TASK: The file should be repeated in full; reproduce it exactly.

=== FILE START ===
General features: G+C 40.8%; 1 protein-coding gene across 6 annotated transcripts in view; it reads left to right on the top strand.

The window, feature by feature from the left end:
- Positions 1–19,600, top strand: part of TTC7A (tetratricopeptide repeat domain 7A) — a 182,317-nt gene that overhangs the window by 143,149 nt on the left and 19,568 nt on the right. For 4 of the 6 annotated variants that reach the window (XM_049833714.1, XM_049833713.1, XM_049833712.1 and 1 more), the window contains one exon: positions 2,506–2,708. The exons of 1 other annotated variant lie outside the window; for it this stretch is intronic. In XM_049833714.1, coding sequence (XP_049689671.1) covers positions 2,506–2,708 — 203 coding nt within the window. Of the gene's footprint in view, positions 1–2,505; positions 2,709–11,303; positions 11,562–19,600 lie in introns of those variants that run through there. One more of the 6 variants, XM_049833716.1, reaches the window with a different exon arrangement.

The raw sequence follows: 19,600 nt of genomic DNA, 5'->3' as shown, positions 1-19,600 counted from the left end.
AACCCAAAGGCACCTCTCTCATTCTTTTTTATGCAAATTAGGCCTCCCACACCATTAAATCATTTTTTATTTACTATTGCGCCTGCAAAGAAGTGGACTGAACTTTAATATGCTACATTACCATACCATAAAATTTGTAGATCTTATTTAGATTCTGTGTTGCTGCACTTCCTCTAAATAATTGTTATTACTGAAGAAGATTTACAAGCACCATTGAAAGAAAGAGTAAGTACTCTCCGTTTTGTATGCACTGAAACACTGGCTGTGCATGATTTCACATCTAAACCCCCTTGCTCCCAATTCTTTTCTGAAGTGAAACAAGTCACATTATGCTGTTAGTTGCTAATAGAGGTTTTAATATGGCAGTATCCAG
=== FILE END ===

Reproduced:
General features: G+C 40.8%; 1 protein-coding gene across 6 annotated transcripts in view; it reads left to right on the top strand.

The window, feature by feature from the left end:
- Positions 1–19,600, top strand: part of TTC7A (tetratricopeptide repeat domain 7A) — a 182,317-nt gene that overhangs the window by 143,149 nt on the left and 19,568 nt on the right. For 4 of the 6 annotated variants that reach the window (XM_049833714.1, XM_049833713.1, XM_049833712.1 and 1 more), the window contains one exon: positions 2,506–2,708. The exons of 1 other annotated variant lie outside the window; for it this stretch is intronic. In XM_049833714.1, coding sequence (XP_049689671.1) covers positions 2,506–2,708 — 203 coding nt within the window. Of the gene's footprint in view, positions 1–2,505; positions 2,709–11,303; positions 11,562–19,600 lie in introns of those variants that run through there. One more of the 6 variants, XM_049833716.1, reaches the window with a different exon arrangement.

The raw sequence follows: 19,600 nt of genomic DNA, 5'->3' as shown, positions 1-19,600 counted from the left end.
AACCCAAAGGCACCTCTCTCATTCTTTTTTATGCAAATTAGGCCTCCCACACCATTAAATCATTTTTTATTTACTATTGCGCCTGCAAAGAAGTGGACTGAACTTTAATATGCTACATTACCATACCATAAAATTTGTAGATCTTATTTAGATTCTGTGTTGCTGCACTTCCTCTAAATAATTGTTATTACTGAAGAAGATTTACAAGCACCATTGAAAGAAAGAGTAAGTACTCTCCGTTTTGTATGCACTGAAACACTGGCTGTGCATGATTTCACATCTAAACCCCCTTGCTCCCAATTCTTTTCTGAAGTGAAACAAGTCACATTATGCTGTTAGTTGCTAATAGAGGTTTTAATATGGCAGTATCCAG